Traditional and Modern Dancers Create Tune
The LG Arts Center is preparing a special performance called ``Tune'' to combine the talents of the old and new generations of Korean dance.
Under the themes ``Fascination,'' ``Composition'' and ``Excitement,'' traditional dance masters and modern dancers will get together to display their distinctive moves on a single stage.
The three themes represent three different Korean traditional dance forms: the ``Gyobang Dance,'' the ``Seungmu'' and the ``Miryang Baekjung Dance,'' respectively.
The three separate stages will not only showcase the ancient beauty of Korean dance, but also present a rare chance where the audience can enjoy the fusion of the old and new through music and dance.
The gyobang dance was a form performed by ``gisaeng," or Korean female entertainers, during the Joseon Kingdom (1392-1910). It is particularly famous for its elegance and seductive movements that bring out traditional beauty and rhythm.
Korea traditional dancer Kim Eun-hee is famous for her experimental works based on traditional elements. For this performance, Kim has prepared an energetic and speedy sequence. Following Kim's performance is Park Gyeong-rang's gyobang dance, where she is expected to mesmerize the audience with her grace and poise.
Park started dancing when she was four, following in her grandfather's footsteps. Mastering traditional dance and also modern ballet, she struggled to revive traditional dance but still managed to maintain her vision to introduce an easier way for the public to understand the ancient dance form. She has been named Intangible Cultural Property No. 21 for her mastery of Jinju Gyobang Dance, and also Important Intangible Cultural Property No. 7 for "Ogwangdae," a performance for five masked dancers.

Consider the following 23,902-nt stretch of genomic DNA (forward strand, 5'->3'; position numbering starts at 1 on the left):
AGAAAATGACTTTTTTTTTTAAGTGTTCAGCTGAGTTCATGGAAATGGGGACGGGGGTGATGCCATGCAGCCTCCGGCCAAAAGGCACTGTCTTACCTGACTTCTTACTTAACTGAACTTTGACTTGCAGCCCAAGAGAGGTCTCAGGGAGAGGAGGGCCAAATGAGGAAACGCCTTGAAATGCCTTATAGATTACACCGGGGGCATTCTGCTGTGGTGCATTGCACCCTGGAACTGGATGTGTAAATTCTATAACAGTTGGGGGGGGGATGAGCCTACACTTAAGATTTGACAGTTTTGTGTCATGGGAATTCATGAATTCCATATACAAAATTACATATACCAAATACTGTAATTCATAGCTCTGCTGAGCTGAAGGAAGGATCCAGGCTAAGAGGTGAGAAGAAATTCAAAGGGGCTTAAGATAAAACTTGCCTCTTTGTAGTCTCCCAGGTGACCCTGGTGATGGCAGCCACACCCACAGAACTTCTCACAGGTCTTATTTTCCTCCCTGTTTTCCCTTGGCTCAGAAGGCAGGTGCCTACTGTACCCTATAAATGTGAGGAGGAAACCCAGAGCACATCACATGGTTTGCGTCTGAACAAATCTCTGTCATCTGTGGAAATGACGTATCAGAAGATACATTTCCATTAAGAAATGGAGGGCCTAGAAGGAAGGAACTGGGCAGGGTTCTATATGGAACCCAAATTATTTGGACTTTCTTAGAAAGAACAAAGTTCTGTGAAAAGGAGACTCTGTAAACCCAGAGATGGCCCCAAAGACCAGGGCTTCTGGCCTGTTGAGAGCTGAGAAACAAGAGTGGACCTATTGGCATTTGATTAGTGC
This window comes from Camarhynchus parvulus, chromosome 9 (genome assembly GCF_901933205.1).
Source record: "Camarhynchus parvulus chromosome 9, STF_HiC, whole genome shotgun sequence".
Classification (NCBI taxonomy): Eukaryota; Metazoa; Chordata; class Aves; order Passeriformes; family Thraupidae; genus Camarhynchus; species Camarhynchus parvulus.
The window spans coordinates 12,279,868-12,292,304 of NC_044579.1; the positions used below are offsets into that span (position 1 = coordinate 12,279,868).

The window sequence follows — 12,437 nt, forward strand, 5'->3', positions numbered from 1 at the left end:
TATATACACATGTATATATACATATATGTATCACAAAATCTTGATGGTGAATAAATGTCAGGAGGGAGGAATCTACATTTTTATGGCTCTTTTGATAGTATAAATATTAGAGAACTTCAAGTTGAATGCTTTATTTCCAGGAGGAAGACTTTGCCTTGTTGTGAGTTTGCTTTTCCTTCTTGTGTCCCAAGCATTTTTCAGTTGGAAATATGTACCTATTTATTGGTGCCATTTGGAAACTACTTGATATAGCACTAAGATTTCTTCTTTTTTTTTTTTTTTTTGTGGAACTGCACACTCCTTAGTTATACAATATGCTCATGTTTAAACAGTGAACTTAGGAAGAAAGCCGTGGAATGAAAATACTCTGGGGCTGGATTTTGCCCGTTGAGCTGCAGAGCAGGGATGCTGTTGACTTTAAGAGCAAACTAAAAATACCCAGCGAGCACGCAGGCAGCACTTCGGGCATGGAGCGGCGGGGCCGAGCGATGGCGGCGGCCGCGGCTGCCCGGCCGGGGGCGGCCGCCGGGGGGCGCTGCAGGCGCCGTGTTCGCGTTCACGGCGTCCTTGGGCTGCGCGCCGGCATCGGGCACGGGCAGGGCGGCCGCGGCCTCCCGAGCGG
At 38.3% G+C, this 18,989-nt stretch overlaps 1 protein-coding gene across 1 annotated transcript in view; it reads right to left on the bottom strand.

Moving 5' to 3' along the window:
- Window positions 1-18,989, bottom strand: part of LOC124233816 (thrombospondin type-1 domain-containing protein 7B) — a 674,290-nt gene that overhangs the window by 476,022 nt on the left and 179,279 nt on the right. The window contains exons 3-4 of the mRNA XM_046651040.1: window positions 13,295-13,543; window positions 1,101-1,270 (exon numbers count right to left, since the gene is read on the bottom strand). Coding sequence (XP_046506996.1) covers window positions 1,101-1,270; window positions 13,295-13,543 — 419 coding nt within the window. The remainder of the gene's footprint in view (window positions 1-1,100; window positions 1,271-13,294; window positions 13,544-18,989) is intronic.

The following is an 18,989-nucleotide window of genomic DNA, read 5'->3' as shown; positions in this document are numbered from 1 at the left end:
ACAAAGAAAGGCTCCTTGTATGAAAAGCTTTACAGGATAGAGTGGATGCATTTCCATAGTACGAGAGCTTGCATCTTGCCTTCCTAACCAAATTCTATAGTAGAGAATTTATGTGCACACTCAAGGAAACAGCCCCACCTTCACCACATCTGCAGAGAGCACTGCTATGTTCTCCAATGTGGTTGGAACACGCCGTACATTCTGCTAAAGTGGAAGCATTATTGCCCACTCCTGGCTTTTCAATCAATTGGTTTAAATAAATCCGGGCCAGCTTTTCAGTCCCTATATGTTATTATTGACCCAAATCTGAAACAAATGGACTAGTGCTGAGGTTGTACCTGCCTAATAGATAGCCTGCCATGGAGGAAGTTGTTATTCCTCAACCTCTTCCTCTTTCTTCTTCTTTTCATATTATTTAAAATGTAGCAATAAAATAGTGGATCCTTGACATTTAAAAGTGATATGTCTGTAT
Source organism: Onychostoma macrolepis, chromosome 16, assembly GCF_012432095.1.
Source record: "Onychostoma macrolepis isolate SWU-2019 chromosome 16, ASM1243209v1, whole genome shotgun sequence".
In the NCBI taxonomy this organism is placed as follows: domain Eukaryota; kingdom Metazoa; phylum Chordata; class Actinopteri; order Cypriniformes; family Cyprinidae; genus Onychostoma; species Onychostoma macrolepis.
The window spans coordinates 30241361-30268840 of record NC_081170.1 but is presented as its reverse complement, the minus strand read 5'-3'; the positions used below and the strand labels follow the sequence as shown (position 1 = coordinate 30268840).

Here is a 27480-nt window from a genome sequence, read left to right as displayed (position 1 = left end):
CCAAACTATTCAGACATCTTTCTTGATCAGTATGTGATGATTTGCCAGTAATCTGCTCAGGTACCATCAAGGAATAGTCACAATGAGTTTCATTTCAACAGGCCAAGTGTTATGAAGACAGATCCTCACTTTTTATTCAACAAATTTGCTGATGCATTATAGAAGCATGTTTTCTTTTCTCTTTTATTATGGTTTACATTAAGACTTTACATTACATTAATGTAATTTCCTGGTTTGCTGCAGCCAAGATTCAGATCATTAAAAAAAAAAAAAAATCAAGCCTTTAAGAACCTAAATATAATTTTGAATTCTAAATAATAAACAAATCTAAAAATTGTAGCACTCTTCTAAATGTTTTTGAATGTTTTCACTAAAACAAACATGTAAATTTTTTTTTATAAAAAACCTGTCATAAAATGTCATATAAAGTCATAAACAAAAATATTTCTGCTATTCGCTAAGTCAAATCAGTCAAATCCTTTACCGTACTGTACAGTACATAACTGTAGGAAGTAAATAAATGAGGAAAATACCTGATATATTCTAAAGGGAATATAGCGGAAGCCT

Seungmu is a folk dance and is also known as the ``monk's dance'' because the dancers perform wearing Buddhist monks' robes. Designated as Important Intangible Cultural Property No. 27, the dance offers various forms found from the religion, including praying.
Chae Sang-muk, the master of the dance form, has made headlines with his works that combine Western music and seungmu for the past couple years. Frequently criticized by his seniors for ``butchering'' the traditional dance, he has been deeply interested in modernizing the dance form throughout his whole career. For this show, he is performing with modern dancer Lee Yong-woo to present the beautiful movements of seungmu with a modern twist. While Chae plans to present the traditional seungmu, characterized by the concepts of inner anguish and enlightenment, Lee will perform his creative work inspired by seungmu.
Chae learned traditional dance from numerous dance masters, including master Lee Mae-bang. He was one of the first dancers to welcome modernity in traditional dance, and thanks to his efforts, Korean dance has reached a whole new level. Lee started out as an aspiring dancer, and has now started another career in acting. Winning numerous awards, he is currently one of the leading modern dancers in Korea.
Miryang Baekjungnori is a festival that was carried out in Miryang, South Gyeongsang Province. Thanks to its rich history and various programs, including dance and music sequences, it was designated as Important Intangible Cultural Asset No. 68.
Ha Yong-bu, a revered Korean traditional dancer and the holder of the dance form, will display his works with modern dancer Cha Jin-yeob. While Ha will grace the audience with various sequences of the dance, including a drum dance, Cha will follow her long-time teacher's lead and present a new version of the excitement and culture of our ancestors.
Along with Chae, Ha is also one of the most important dancers in the Korean traditional dance scene. He started dancing when he was five years old, learning various types of traditional dance from his grandfather, famous dancer Ha Bo-gyeong. With a deep interest in performing arts, he also stretched his artistry to theater, and is still performing back and forth in Seoul and Milyang. Cha has been recognized abroad for her talents and sophisticated movements. Performing for the Hofesh Shechter Company in England and the Galili Dance Company, she is also a renowned choreographer both here and abroad.
``Tune'' will be staged at the LG Arts Center on April 9 and 10. Tickets cost from 30,000 to 60,000 won. For more information, visit www.lgart.com or call (02) 2005-0114.